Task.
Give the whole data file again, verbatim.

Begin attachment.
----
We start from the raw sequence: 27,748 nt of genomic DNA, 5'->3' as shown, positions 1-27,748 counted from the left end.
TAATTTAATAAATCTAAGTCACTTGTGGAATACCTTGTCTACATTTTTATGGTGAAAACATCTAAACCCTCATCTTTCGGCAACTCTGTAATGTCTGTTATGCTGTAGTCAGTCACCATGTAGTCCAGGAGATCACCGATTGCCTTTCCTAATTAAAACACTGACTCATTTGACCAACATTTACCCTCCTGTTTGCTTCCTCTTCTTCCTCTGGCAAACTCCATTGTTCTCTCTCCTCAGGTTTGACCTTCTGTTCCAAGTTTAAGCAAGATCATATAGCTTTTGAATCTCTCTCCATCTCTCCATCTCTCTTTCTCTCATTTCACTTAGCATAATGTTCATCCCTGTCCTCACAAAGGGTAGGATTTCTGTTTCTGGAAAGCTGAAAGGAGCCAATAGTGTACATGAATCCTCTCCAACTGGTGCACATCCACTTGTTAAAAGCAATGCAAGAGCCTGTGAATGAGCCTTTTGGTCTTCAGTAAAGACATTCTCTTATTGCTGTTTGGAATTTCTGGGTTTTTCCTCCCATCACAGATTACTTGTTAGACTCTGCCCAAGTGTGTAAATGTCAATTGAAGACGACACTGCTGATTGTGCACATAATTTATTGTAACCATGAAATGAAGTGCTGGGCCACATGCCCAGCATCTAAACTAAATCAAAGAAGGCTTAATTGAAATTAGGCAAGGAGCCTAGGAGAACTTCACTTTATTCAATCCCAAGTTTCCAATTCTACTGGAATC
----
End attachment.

We start from the raw sequence: 27,748 nt of genomic DNA, 5'->3' as shown, positions 1-27,748 counted from the left end.
TAATTTAATAAATCTAAGTCACTTGTGGAATACCTTGTCTACATTTTTATGGTGAAAACATCTAAACCCTCATCTTTCGGCAACTCTGTAATGTCTGTTATGCTGTAGTCAGTCACCATGTAGTCCAGGAGATCACCGATTGCCTTTCCTAATTAAAACACTGACTCATTTGACCAACATTTACCCTCCTGTTTGCTTCCTCTTCTTCCTCTGGCAAACTCCATTGTTCTCTCTCCTCAGGTTTGACCTTCTGTTCCAAGTTTAAGCAAGATCATATAGCTTTTGAATCTCTCTCCATCTCTCCATCTCTCTTTCTCTCATTTCACTTAGCATAATGTTCATCCCTGTCCTCACAAAGGGTAGGATTTCTGTTTCTGGAAAGCTGAAAGGAGCCAATAGTGTACATGAATCCTCTCCAACTGGTGCACATCCACTTGTTAAAAGCAATGCAAGAGCCTGTGAATGAGCCTTTTGGTCTTCAGTAAAGACATTCTCTTATTGCTGTTTGGAATTTCTGGGTTTTTCCTCCCATCACAGATTACTTGTTAGACTCTGCCCAAGTGTGTAAATGTCAATTGAAGACGACACTGCTGATTGTGCACATAATTTATTGTAACCATGAAATGAAGTGCTGGGCCACATGCCCAGCATCTAAACTAAATCAAAGAAGGCTTAATTGAAATTAGGCAAGGAGCCTAGGAGAACTTCACTTTATTCAATCCCAAGTTTCCAATTCTACTGGAATC